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Journal Article

Spike-Phase Coding Boosts and Stabilizes Information Carried by Spatial and Temporal Spike Patterns

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http://pubman.mpdl.mpg.de/cone/persons/resource/persons84006

Kayser,  C
Research Group Physiology of Sensory Integration, Max Planck Institute for Biological Cybernetics, Max Planck Society;
Department Physiology of Cognitive Processes, Max Planck Institute for Biological Cybernetics, Max Planck Society;
Research Group Physiology of Sensory Integration, Max Planck Institute for Biological Cybernetics, Max Planck Society;
Department Physiology of Cognitive Processes, Max Planck Institute for Biological Cybernetics, Max Planck Society;

http://pubman.mpdl.mpg.de/cone/persons/resource/persons84063

Montemurro MA, Logothetis,  NK
Department Physiology of Cognitive Processes, Max Planck Institute for Biological Cybernetics, Max Planck Society;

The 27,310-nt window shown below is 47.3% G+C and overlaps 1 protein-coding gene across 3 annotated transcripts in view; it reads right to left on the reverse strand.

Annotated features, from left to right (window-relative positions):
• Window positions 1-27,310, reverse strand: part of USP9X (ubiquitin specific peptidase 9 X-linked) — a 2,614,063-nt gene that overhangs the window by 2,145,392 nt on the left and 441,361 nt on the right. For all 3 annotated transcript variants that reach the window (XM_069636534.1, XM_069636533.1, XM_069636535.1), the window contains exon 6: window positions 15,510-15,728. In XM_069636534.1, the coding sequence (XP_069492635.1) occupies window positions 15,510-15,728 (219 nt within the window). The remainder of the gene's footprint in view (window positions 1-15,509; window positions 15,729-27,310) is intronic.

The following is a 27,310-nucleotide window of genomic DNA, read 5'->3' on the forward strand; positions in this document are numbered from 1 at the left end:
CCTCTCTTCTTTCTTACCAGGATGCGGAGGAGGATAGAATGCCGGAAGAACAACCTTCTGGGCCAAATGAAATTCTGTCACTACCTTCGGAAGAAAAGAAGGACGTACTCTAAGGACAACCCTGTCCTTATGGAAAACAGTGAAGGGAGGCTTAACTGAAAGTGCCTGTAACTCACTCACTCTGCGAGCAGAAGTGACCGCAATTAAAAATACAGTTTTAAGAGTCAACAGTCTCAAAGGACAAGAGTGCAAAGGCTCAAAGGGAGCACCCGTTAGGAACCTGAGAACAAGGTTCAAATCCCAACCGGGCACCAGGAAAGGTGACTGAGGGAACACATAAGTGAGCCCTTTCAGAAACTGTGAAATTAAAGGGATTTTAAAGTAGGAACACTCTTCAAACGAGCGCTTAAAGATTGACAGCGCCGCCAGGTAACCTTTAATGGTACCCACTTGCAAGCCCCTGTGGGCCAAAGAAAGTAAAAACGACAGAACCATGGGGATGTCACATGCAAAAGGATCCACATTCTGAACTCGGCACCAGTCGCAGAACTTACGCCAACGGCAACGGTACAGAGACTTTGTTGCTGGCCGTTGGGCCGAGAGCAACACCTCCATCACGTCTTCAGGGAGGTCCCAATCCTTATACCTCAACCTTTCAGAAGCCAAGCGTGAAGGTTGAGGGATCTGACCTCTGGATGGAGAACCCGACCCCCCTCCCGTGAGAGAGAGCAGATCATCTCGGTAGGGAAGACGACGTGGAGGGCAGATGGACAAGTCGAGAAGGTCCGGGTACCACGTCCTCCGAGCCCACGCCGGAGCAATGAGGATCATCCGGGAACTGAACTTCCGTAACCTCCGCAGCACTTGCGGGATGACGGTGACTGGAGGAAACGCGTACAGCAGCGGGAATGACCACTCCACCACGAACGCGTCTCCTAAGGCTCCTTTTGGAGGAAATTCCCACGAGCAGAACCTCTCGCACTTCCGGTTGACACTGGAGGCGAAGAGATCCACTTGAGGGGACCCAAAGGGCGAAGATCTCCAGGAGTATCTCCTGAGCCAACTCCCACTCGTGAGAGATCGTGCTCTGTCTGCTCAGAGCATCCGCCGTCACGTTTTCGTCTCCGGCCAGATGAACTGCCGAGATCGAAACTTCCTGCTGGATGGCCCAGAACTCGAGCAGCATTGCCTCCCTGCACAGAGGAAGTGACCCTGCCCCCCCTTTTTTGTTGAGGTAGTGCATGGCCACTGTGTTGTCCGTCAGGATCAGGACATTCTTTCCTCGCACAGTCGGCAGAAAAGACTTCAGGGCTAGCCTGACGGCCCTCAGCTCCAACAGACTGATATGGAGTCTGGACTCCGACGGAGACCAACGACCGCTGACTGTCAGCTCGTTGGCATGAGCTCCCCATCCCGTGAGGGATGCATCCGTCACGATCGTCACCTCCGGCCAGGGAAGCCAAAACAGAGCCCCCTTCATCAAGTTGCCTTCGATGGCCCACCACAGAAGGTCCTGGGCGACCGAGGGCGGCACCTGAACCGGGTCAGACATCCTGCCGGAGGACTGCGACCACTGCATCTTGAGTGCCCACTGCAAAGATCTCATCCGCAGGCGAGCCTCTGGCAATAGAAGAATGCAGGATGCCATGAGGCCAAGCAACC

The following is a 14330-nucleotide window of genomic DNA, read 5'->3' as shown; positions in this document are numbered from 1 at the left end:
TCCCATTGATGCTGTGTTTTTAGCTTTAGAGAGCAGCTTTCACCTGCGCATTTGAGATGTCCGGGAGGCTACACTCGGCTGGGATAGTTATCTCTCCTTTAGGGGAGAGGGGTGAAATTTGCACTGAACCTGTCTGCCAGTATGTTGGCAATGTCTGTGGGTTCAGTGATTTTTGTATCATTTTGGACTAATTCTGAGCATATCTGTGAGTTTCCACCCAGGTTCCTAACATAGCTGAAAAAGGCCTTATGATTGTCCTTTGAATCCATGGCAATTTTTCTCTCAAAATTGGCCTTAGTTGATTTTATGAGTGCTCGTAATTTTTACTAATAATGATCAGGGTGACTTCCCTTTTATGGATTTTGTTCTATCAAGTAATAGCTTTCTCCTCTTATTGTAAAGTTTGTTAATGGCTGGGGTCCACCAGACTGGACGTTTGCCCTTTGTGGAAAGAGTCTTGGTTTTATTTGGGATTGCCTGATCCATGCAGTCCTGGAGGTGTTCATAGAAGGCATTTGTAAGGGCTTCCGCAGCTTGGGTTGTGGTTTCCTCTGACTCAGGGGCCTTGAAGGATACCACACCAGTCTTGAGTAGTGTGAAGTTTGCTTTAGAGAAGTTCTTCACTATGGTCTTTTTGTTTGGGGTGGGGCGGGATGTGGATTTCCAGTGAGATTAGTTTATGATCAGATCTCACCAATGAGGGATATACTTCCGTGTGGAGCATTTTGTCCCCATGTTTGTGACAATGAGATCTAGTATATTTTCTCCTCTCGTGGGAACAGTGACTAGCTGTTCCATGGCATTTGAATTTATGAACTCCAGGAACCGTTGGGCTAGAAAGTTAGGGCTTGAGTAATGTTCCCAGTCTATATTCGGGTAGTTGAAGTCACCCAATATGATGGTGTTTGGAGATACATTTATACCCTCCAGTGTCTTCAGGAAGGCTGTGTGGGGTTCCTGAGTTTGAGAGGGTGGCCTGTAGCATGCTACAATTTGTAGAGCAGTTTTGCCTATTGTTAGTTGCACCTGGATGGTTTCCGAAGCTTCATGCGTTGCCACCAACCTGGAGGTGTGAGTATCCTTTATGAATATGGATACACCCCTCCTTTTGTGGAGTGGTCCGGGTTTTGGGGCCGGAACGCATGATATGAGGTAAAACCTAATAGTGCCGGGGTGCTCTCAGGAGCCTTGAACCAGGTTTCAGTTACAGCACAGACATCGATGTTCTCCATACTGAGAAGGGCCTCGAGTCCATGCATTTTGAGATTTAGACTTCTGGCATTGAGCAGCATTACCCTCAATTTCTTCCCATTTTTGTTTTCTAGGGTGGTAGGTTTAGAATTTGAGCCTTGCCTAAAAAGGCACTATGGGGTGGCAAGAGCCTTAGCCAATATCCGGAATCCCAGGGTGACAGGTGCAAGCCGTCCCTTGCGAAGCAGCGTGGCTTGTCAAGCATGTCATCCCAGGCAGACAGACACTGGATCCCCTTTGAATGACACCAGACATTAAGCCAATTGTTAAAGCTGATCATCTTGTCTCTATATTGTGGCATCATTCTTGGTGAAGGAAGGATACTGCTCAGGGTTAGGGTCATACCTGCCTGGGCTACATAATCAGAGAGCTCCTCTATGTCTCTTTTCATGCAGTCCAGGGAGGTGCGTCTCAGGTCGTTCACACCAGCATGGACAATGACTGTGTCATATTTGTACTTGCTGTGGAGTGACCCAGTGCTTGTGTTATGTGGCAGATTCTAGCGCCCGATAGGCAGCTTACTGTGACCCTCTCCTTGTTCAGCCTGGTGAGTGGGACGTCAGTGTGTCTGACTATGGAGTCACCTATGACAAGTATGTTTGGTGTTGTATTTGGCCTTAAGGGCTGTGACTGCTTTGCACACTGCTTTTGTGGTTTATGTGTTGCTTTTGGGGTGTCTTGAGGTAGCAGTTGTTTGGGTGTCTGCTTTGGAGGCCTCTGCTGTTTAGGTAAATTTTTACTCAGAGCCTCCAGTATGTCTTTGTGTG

http://pubman.mpdl.mpg.de/cone/persons/resource/persons84966

Panzeri,  S
Max Planck Institute for Biological Cybernetics, Max Planck Society;

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Citation

Kayser, C., Montemurro MA, Logothetis, N., & Panzeri, S. (2009). Spike-Phase Coding Boosts and Stabilizes Information Carried by Spatial and Temporal Spike Patterns. Neuron, 61(4), 597-608. doi:10.1016/j.neuron.2009.01.008.


Cite as: http://hdl.handle.net/11858/00-001M-0000-0013-C5CF-2
Abstract
Several codes have been proposed in order to explain how neurons encode sensory information. Here we tested the hypothesis that different codes might be employed concurrently and provide complementary stimulus-information. Quantifying the information encoded about natural sounds in the auditory cortex of alert animals, we found that temporal spike-train patterns and spatial populations were both highly informative. However, the relative phase of slow ongoing rhythms at which these (temporal or population) responses occurred provided much additional and complementary information. Such nested codes combining spike-train patterns with the phase of firing were not only most informative, but also most robust to sensory noise added to the stimulus. Our findings suggest that processing in sensory cortices could rely on the concurrent use of several codes that combine information across different spatio-temporal scales. In addition, they propose a role of slow cortical rhythms in stabilizing sensory representations b y reducing effects of noise.